In 2014 our women’s team executed a series of team time trial mini-camps, scheduled at key points of the season. The ultimate goal of these camps was to prepare the team for the World Championship team time trial in Ponferrada, Spain. Their effectiveness was proven at Worlds – the team missed the podium by just six seconds on the 36 km course, drastically improving on their 2013 result in the same race. That podium near-miss on the world’s biggest stage certainly hurt. It also showed the effectiveness of this these mini-camps, and provided extra motivation for a top finish at the World Championship this year in Richmond, VA – the first fight for the rainbow jersey on American soil in thirty years.
We talked with Performance Director Patrick McCarty about the team’s training philosophy and the unique nature of the discipline at the first dedicated TTT mini-camp of 2015, centered around the pristine roads of Thousand Oaks, CA.
TTT is a very unique discipline within cycling. What are some skills integral to achieving success?
The TTT is a very delicate beast, and one of my favorite events in cycling. To be successful, riders must have a good understanding of what they and their teammates are capable of and know how to adjust their effort, positioning, and timing on every inch of a road. Simply put, its a skill that takes A LOT of practice while riding with 100% effort, in race formation. The TTT requires a calm head, patience, excellent bike handling, trust and the ability to manage all of these while riding absolutely flat out. I wouldn’t say any of these skills are different from any other aspect or discipline of cycling, but they must be executed with a much higher level of concentration. A good performance can look calm and almost boring from behind, but looking at the speedometer of the follow car and the suffering on the rider’s faces gives a better sense of the sheer intensity and effort.
What was the training program like at your first TTT mini-camp?
We generally execute intervals of varying length and intensity, progressing towards a full-length “race” effort on the final day. We start camp with 5-7 km efforts which we call “starts.” These are about maximizing speed at the beginning of a race without wasting too much energy. The following days are short and mid-distance work – 10-15 km efforts with rest in between. We stack up to four of these into a ride, and ride them at a strenuous pace to pinpoint any kinks in the lineup and rotation that could arise during an actual race.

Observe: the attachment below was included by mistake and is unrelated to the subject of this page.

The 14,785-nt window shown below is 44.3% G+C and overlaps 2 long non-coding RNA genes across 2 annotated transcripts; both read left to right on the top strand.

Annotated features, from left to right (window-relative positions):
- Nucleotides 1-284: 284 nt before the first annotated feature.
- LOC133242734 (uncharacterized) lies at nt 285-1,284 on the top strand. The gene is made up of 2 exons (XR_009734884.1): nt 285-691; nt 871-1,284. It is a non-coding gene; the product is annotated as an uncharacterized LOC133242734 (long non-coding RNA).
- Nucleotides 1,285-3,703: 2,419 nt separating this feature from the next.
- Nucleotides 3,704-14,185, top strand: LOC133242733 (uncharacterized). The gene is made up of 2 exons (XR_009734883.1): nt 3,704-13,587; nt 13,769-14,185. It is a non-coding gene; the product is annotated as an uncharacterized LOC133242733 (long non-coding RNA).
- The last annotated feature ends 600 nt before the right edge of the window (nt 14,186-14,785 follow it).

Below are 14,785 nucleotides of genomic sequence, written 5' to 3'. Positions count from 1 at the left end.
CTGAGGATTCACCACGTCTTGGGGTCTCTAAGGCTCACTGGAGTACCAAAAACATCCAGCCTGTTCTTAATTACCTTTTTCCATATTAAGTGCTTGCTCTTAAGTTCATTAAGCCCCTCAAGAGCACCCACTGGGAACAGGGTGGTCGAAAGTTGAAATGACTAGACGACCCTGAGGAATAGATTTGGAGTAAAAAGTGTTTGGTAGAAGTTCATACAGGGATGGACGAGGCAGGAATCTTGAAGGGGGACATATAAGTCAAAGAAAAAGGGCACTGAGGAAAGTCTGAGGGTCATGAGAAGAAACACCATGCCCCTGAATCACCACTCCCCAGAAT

Repetitions allow us to incrementally modify technique and try different lineups of riders. Between reps, we hold mini-meetings to go over the interval as a whole and discuss what was good and bad. Finally, on the last day, we do a World’s course length simulation. This is a really hard effort – we put together everything we worked on the previous days, and try to go fast.
What are the important lessons these mini-camps can teach riders?
We try to get everyone more experience in what a fast, proper TTT should look and feel like. Even though only six riders compete in a TTT, we bring the full team to camp to make sure everyone gets a lot of experience in the discipline, and uncover some hidden talents in the process. We are much past the basics at this point, and are working on speed – going as fast as possible while allowing for enough recovery in the line to keep the pace going strong all the way to the finish. It’s not just a great exercise for the TTT – we learn lessons that carry over tremendously through the rest of the disciplines.
Are more mini-camps planned for the future?
Absolutely. We will do as many TTT camps as financially and logistically possible. I can’t emphasize enough how much the riders learn from these concentrated bits of training, from both mental and physical standpoints. There is simply NO way to substitute the work the ladies do at these camps any other way.
Which TTT events are you targeting this year?
We gained a lot of experience from last year’s TTT mini-camp work, and we came close to a medal at the World Championships, which gave the team more confidence for 2015. There are two awesome opportunities in the discipline on American soil this year. We are having the first-ever US National Championship in the discipline next month in Greenville, which is very exciting and a great mid-way point to judge how whichever six riders selected to compete there will click in an actual race setting. The World Championships, back in America for the first time in thirty years, will be our ultimate goal. We know we can build on our 4th place finish last year in Spain. We have added some very talented time trialists to the roster are we are doing to work to give us the best possible chance at the rainbow jersey later this year.